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Durban - Hilton College suffered a second tragedy on Thursday when a Grade 9 pupil suffered multiple seizures while hiking in the Drakensberg mountains as part of a leadership excursion.
Chris Loxton was evacuated from the mountain but suffered further seizures and died early on Friday morning.
Earlier this week another grade 9 pupil, Xilombe Tlakula was seriously injured when a boulder fell on him in the Cathedral Peak area. His arm had to be amputated.
Chris’s Outward Bound group was in Sehlabathebe National Park in Lesotho. It is part of the school’s teamwork initiative.
In a statement released by the school on Friday morning, principal Peter Ducasse said Chris was hiking on the Drakensberg mountain on Thursday afternoon when he had a seizure.
“After specialist medical advice had been sought, a decision was made to evacuate him from the mountains.
“A 4x4 ambulance was dispatched from Underberg to collect the boy and to transfer him to a hospital in Pietermaritzburg,” Ducasse said.
He said Chris was accompanied in the ambulance by two paramedics.
They were Brett Deavin, director of Berg Protection Services and paramedic Aubrey Mweli.
“During the transfer, Chris suffered repeated seizures and his condition deteriorated to such an extent that the medical team was unable to save him.
“Tragically he passed away during the early hours of this morning,” said Ducasse.
On Friday morning the school’s marketing spokesman, Paul Guthrie, told the Daily News their focus was now on their pupils and their families and the school would issue a statement later on Friday.
He said the various groups on excursion were returning on Friday.
Gavin Raubenheimer, Mountain Club of South Africa search and rescue convener, was involved in co-ordinating both rescues.
He said Chris’s group was walking in the Southern Drakensberg far away from Xilombe’s group.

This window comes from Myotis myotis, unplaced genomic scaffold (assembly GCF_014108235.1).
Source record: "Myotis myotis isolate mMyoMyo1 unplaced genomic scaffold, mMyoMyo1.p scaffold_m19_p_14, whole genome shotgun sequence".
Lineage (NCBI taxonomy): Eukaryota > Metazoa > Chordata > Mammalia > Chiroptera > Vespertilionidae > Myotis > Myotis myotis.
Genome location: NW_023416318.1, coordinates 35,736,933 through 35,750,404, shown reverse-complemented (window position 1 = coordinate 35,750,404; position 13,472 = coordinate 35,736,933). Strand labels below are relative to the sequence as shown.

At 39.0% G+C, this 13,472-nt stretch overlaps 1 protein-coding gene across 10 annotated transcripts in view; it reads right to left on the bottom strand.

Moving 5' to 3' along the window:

“There were two adults and a group of about nine to 10 boys.
“Two paramedics from the Berg Protection Services in Underberg were also involved,” he said.
Deavin said he and Mweli had been joined by a policeman for the trip to the national park.
Captain Veybrandt Conradie of the SAPS assisted them with getting through the Lesotho border post.
He said Chris had been having seizures throughout the day and right up to the time they picked him up at 8pm on Thursday.
“It normally takes a person a day to reach this destination.
“They were at Sehlabathebe and the terrain is quite rough, worse than Sani Park.
“We had to get special permission from the SAPS and from Lesotho to keep the border posts open.
“We tried to stabilise him, which was quite difficult.
“So we felt our only alternative was to get him to hospital as quickly as possible,” he said.
They left the park at 9pm and were told to take him to the Mediclinic in Pietermaritzburg but decided that the hospital in Kokstad was closer.
According to the school’s website, various year groups, forms one to three, left on Outward Bound excursions on Tuesday to learn about team work, leadership and enjoying the outdoors.
The Form I group stayed in the Valley at the Henley Lapa, the Form IIs were hiking in the Drakensberg and the Form IIIs were at the Spirit of Adventure near the Shongweni Dam.
Also from the school’s website, Chris had been an avid rower and was on the school’s U15 team.
Messages of condolences were already on Twitter on Friday morning.
“My heart bleeds for the Loxton family today and always xxx,” tweeted Ali Mclean.
Andrew Mclean tweeted “RIP Chris Loxton, Hilton Grade 9 boy, son of Stuart & Debbie Loxton.”
“Thoughts and prayers go out from the Hilton family to the Loxtons after their tragic loss,” tweeted Hilton College.
On Wednesday, Chris’s classmate, Xilombe was rescued off the mountain when his arm was partially severed by a falling rock.
The school said Xilombe’s arm was amputated yesterday and that he was in a stable condition.
The group Xilombe was in had been hiking through the Tseke Tseke Pass in Cathedral Peak with two adults and eight boys.
Some of Xilombe’s group had to trek up a pass for about an hour to get a cellphone signal and others stayed behind to support him and tried to stem the bleeding.